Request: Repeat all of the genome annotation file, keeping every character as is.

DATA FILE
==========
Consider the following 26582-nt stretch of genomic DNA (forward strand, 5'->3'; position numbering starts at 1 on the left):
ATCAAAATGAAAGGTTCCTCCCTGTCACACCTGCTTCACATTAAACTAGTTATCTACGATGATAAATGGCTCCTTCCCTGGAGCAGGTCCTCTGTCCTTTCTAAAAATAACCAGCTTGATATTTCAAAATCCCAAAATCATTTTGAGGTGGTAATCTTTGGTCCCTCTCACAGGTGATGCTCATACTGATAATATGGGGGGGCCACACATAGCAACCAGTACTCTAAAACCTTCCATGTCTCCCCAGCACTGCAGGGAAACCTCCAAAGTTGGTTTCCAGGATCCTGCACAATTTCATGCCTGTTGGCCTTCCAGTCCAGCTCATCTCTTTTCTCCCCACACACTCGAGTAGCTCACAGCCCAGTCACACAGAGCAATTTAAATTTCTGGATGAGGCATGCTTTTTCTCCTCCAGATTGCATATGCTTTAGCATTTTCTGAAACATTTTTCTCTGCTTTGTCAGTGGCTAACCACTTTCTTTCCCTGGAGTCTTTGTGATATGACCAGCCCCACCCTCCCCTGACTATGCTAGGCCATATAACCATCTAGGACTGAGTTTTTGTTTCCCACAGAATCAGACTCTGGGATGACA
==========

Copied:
Consider the following 26582-nt stretch of genomic DNA (forward strand, 5'->3'; position numbering starts at 1 on the left):
ATCAAAATGAAAGGTTCCTCCCTGTCACACCTGCTTCACATTAAACTAGTTATCTACGATGATAAATGGCTCCTTCCCTGGAGCAGGTCCTCTGTCCTTTCTAAAAATAACCAGCTTGATATTTCAAAATCCCAAAATCATTTTGAGGTGGTAATCTTTGGTCCCTCTCACAGGTGATGCTCATACTGATAATATGGGGGGGCCACACATAGCAACCAGTACTCTAAAACCTTCCATGTCTCCCCAGCACTGCAGGGAAACCTCCAAAGTTGGTTTCCAGGATCCTGCACAATTTCATGCCTGTTGGCCTTCCAGTCCAGCTCATCTCTTTTCTCCCCACACACTCGAGTAGCTCACAGCCCAGTCACACAGAGCAATTTAAATTTCTGGATGAGGCATGCTTTTTCTCCTCCAGATTGCATATGCTTTAGCATTTTCTGAAACATTTTTCTCTGCTTTGTCAGTGGCTAACCACTTTCTTTCCCTGGAGTCTTTGTGATATGACCAGCCCCACCCTCCCCTGACTATGCTAGGCCATATAACCATCTAGGACTGAGTTTTTGTTTCCCACAGAATCAGACTCTGGGATGACA